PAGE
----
Kenseth Proves Daytona Wasn’t Luck
Several fans had a bitter taste in their mouth about the ending of the Daytona 500 last week – and rightfully so. When you have a driver who hasn’t won a race in over a year and he suddenly wins the sport’s most prestigious race after taking the lead one lap before it rains, fans have a right to hesitate when giving credit to the winner. But what most people don’t realize is that Matt Kenseth put himself in position for that Daytona victory whether it rained or not; and this week, he proved the win was no fluke. The Wisconsin native is the first driver to win the first two races of the season since Jeff Gordon over 10 years ago; and don’t look now, but Kenseth has two wins and averaged a ninth-place finish in nine races at Las Vegas, as well.
This is not how the No. 88 team hoped to start 2009. After the controversial accident with Brian Vickers and 27th-place finish in the Daytona 500, Dale Earnhardt Jr. struggled off the trailer in California and succumbed to engine failure just as the team seemed to be heading towards the front, finishing 39th. There was talk of Junior feeling the pressure to succeed following Daytona; and last night, he had the look of a broken driver.
With that being said, it’s still WAY too early in the season to count Earnhardt out, and Junior Nation needs to realize that the No. 88 team is still strong. His confidence may be rattled, but you’ve got to think there will still be some good runs ahead.
Different Year, Same Story for Lil’ Busch
Kyle Busch seems to be picking up right where he left off last season when it comes to success across the sport’s three national series. After two second-place runs in the Truck and Nationwide races last week at Daytona, he answered back with two wins and a third this week at California.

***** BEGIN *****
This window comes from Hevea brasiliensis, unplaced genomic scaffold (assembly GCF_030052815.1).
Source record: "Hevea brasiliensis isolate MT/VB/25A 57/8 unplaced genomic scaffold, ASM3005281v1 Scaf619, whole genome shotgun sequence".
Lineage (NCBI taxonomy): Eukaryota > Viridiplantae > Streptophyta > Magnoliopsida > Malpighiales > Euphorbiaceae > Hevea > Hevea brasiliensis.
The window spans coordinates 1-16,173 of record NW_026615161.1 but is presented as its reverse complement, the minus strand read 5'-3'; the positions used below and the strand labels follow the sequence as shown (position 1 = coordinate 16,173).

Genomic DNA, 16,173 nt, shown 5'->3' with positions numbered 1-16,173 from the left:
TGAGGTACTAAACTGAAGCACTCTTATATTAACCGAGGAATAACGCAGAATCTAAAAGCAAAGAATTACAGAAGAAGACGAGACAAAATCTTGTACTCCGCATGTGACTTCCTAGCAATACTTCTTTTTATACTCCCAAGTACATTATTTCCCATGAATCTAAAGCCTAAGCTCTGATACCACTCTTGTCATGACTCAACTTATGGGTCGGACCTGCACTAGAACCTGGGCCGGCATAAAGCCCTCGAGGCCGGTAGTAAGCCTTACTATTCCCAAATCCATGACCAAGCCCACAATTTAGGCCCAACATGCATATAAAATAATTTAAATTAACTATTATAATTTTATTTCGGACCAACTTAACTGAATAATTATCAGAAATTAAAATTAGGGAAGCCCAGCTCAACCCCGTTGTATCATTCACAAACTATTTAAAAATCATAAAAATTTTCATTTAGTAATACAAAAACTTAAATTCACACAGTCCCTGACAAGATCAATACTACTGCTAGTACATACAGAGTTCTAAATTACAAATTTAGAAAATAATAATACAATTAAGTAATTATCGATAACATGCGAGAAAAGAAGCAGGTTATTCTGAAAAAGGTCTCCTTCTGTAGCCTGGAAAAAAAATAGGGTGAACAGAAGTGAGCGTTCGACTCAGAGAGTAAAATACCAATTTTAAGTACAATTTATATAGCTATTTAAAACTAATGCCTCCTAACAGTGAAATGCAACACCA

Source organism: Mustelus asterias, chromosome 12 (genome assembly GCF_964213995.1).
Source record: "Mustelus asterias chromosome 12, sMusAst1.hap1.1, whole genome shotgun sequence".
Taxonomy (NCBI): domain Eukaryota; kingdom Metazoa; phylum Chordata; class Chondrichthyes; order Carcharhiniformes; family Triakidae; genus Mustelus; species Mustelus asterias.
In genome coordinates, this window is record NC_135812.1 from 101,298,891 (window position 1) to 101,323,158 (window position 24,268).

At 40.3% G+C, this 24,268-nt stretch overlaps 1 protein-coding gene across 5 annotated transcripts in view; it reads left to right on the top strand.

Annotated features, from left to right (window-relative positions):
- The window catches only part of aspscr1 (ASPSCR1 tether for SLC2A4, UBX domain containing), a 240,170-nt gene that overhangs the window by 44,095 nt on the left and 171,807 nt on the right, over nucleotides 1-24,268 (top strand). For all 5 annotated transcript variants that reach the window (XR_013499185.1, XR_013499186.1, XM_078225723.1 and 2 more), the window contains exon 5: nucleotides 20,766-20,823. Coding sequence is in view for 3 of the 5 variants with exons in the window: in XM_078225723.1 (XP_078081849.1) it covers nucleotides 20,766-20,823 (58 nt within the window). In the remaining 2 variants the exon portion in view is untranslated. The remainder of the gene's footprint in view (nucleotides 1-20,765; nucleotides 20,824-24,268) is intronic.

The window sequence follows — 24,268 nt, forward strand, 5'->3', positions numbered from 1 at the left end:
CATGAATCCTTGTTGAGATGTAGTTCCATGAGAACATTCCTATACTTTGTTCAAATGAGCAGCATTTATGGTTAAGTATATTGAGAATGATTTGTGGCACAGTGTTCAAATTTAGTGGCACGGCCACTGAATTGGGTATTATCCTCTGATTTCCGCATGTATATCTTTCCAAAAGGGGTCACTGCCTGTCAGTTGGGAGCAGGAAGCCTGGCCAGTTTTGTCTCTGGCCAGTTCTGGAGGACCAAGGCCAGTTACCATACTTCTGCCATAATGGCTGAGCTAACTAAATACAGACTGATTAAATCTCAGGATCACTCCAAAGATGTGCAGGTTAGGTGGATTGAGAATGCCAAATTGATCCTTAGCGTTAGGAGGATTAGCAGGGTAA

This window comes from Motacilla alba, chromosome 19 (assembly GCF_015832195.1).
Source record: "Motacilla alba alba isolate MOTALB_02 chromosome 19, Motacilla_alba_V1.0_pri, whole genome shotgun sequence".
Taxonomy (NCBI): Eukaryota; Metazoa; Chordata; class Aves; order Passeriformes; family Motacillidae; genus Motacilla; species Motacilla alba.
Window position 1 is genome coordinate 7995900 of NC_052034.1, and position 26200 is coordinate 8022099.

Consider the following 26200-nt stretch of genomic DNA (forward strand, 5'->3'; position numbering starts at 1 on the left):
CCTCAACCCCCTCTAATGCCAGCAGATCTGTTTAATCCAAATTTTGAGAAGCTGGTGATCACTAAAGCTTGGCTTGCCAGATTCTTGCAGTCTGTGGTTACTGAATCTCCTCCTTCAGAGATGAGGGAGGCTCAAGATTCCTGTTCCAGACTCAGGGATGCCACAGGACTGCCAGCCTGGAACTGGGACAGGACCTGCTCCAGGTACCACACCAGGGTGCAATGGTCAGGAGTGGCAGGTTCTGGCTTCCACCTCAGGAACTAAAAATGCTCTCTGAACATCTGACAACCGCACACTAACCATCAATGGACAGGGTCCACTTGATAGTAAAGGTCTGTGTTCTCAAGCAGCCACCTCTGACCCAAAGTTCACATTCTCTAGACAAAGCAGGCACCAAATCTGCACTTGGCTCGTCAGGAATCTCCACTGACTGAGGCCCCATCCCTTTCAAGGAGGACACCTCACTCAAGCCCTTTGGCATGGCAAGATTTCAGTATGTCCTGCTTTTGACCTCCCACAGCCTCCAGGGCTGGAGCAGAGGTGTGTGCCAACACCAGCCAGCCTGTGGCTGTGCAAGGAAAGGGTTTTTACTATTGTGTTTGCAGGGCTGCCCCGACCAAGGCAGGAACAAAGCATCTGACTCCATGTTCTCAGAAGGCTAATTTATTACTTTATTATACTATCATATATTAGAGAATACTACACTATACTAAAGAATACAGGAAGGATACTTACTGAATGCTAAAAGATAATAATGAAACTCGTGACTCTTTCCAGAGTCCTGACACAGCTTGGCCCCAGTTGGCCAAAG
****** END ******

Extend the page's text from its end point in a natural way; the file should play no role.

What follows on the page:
Expect much of the same throughout the rest of the season, as Busch’s Truck and Nationwide equipment is far superior to the rest of the competition. His No. 18 Sprint Cup car ain’t too shabby, either, with Busch recovering nicely from his Daytona crash and subsequent 41st-place finish.
The cat in the hat seems to have this whole spring race at Auto Club Speedway figured out, as Kenseth’s second consecutive victory of the season was Jack Roush’s fifth consecutive win at the 2-mile oval. All five Roush Fenway cars spent considerable time in the top 10, and Greg Biffle had perhaps the best car on the track before running over his air hose on a late-race pit stop.
I understand the importance of trying to get kids interested in NASCAR; but if I have to see that animated gopher one more time, I’m going to have to “Wack-A-Mo.” Seriously, the Gopher Cam is cool, but do we really need to hear DW, Larry Mac and Mike Joy plug Digger during each segment? Do the millions of ADULT fans want to hear about a cartoon character every five minutes? And I thought “Boogity, boogity, boogity” was annoying…
Notes To Ponder
- Surprise Through Two Races = Waltrip: Anybody else notice Michael Waltrip sits seventh in points?
- Rookies Struggle Again: The year’s supposedly stout rookie class hasn’t quite performed as well as expected yet. Joey Logano’s 26th-place finish was the best for a freshman driver this season, and both he and Scott Speed‘s Sprint Cup teams sit outside the Top 35 in owner points.
- Atta Boy for Morgan Shepherd: One of the most impressive runs this weekend was Shepherd’s surprising 19th-place finish in Saturday’s Nationwide Series event with an unsponsored car.
- Scary Crash for McDowell: Taking the Michael Waltrip career path, Michael McDowell is making a name for himself with scary crashes. His most recent one resulted in a scary fire in the Nationwide Series event, negating a top-five qualifying run and solid race performance from the JTG Racing driver.
- From Bikes to Cars: Ricky Carmichael seems to be adjusting to NASCAR quicker than expected, finishing eighth in just his second Truck Series start.
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